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6 Tips On How to Pick A Compatible Roommate

Whether it’s the traditional university experience or the fact that single rooms have a higher cost, most students in their first year (living in residence) will end up with a roommate. A roommate is the first friend you make on campus and the person you are likely going to hang out with for the first couple of months. However, due to the fact that you must spend most of your days together, problems can arise. Here are some tricks on choosing a roommate that is best suited for you and how to avoid little hiccups that may arise.

1.Do not play the roommate roulette game where you get paired up with someone unknown.

We’ve all heard that one roommate horror story where they were stealing all your friend’s stuff or they were letting food rot in the room. University online matchup systems are not nearly detailed enough to pair you with someone you would actually consider living with. Choose to join an online group where you can meet people with similar interests such as Facebook groups. Talk with several people and see what their expectations of living in the same room should be. Messy or clean? Loud or quiet? What do they define by “messy”, etc. This can prevent problems from happening down the road and this also allows you to make a friend on campus even before you arrive!


2.Compare values.

Finding a roommate with similar values is a plus in finding someone that is compatible. If your potential roommate would rather party instead of studying and you’re the opposite, it’s probably not a good idea to pair up. In order to respect each other, having similar things you hold dear simply works out better in the end.


3.Do not live with your childhood best friend.

Simply because you two are friends does not mean you are suited to live with each other. If you’ve done it before and know that you haven’t had issues, then go for it! However, living with someone 24/7 and hanging out with them is a totally different story. Many people end up with broken friendships if problems arrive at your new home. If you do chose to live with your best friend, be aware that things might not always be lovey-dovey.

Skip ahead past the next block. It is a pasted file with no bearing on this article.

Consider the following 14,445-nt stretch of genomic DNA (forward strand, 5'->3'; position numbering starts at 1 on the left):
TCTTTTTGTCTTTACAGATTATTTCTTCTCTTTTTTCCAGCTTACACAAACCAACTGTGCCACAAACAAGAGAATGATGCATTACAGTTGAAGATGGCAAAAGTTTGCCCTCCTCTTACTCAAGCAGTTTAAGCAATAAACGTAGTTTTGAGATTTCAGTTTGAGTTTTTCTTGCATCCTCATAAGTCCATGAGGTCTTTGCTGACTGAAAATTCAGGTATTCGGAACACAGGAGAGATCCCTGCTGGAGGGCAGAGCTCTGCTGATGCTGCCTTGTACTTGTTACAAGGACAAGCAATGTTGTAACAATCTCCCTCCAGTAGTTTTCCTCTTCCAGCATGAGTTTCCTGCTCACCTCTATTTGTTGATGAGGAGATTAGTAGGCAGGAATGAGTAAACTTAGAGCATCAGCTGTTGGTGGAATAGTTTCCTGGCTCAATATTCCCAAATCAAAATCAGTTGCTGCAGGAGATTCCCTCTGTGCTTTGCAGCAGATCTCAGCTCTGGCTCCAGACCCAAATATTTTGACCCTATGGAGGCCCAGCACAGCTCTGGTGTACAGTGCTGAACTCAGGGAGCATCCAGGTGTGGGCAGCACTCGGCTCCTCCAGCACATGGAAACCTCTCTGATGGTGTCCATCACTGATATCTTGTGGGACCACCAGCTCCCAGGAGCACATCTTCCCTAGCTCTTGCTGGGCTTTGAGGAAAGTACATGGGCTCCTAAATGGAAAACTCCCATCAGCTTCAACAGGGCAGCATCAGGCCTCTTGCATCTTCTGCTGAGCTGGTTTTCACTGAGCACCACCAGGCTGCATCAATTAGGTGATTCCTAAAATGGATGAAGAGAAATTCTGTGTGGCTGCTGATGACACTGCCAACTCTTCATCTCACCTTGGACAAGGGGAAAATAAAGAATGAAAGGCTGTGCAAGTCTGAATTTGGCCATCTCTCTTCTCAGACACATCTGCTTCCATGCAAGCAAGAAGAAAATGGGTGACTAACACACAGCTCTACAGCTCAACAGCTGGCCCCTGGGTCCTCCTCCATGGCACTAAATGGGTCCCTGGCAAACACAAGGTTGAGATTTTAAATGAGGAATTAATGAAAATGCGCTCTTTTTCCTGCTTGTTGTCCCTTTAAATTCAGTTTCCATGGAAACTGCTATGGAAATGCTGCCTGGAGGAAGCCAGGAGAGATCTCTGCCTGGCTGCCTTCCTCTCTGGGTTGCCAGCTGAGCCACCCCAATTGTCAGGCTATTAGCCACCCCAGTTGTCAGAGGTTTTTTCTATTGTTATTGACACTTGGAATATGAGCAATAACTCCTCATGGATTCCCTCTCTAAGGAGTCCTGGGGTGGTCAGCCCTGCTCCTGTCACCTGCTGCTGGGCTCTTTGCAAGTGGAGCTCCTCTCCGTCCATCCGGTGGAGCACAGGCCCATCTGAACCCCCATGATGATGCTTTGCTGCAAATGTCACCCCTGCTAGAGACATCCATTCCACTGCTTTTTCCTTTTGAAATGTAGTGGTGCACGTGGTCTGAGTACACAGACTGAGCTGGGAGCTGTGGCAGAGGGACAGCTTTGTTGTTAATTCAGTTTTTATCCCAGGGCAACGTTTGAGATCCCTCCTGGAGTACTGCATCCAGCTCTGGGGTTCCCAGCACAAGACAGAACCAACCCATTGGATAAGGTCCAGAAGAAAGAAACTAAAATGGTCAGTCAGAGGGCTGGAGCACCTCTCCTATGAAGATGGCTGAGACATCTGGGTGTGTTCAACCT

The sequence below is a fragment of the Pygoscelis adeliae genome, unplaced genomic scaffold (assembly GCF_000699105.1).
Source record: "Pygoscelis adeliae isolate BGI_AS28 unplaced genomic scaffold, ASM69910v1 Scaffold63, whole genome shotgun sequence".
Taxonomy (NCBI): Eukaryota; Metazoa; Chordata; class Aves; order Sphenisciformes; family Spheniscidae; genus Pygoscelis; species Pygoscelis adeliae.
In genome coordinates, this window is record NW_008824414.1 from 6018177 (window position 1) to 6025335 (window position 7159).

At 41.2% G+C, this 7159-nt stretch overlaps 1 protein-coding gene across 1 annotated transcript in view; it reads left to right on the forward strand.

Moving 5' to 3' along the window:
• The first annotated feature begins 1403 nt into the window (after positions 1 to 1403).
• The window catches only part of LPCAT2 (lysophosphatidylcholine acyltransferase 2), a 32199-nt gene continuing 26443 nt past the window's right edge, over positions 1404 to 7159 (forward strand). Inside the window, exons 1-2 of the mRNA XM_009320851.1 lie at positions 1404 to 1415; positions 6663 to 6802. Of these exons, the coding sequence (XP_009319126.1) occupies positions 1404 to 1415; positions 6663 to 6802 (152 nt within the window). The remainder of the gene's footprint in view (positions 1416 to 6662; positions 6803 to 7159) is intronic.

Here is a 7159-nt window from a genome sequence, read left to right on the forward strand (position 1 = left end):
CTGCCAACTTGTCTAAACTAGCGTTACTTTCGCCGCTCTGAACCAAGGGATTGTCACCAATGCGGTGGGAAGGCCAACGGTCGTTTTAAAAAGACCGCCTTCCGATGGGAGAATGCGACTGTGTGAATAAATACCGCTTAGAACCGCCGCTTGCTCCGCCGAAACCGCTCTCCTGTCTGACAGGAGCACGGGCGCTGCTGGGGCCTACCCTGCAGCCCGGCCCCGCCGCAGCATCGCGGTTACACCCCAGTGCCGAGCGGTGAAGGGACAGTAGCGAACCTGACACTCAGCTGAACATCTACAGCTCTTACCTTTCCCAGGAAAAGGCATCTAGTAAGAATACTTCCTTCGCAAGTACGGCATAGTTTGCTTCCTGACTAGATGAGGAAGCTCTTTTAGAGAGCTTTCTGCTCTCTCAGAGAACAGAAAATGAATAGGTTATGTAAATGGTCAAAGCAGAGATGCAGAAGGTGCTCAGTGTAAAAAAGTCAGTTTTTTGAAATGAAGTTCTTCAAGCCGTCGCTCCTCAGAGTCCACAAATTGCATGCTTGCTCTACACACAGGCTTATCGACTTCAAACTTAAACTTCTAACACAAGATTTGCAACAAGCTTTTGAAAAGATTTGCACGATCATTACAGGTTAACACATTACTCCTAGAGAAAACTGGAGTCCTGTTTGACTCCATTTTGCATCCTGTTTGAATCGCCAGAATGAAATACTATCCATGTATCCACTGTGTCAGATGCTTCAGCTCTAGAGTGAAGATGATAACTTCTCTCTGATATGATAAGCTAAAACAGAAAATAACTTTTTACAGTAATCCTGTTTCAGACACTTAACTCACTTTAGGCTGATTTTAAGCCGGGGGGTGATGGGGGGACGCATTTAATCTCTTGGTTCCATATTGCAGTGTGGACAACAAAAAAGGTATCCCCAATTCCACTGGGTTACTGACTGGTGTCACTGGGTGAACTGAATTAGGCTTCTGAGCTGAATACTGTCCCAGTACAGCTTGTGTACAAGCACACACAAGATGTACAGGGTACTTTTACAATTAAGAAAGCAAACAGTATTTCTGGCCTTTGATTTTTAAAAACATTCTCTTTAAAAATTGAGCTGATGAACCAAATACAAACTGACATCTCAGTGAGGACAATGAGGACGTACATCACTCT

4.Set up rules during the first few days after move-in.

There’s passive ways to set up ground rules with your new roommate and this should be done in order to prevent as many hiccups as possible. The most common ones are: “If you come home later than 2 am, be quiet”, or even “No smelly garbage in the room overnight”, etc. Without these boundaries, you may start a fight over something trivial that could have been avoided from the beginning. If there is ever anything that your roommate does and that is bothering you, make sure to talk to them about it or the problem can’t get resolved.


5.Make friends other than your roommate.

Seeing the same person everyday can get tiring even if you two get along great. It’s important to have a couple of friends you can hang out and have fun with that aren’t the person who’s face you see at the crack of dawn. This will also help prevent you from starting arguments just for the sake of it. (Don’t deny it, we’ve all done it before). Having friends in different programs than you also help diversifying your conversations and stop you from always thinking about all those assignments you should be working on instead of procrastinating.  


6.Find things you have in common.

Finding similarities between the two of you will help you have conversation topics. The more you talk, the easier it is to build friendships. It’s good to have someone to talk to when you’re having a hard time dealing with homesickness or stress. Who knows, maybe they’ll be experiencing the same thing as you?  

Emilie Kelly is the University of Guelph's Chapter Co-Correspondent! She is a Phase 1 OVC student who loves to spend her time with horses, cats, dogs, cows; you name it! (That does indeed make her an Aggie!) You can contact her in French, English, or even Japanese. 
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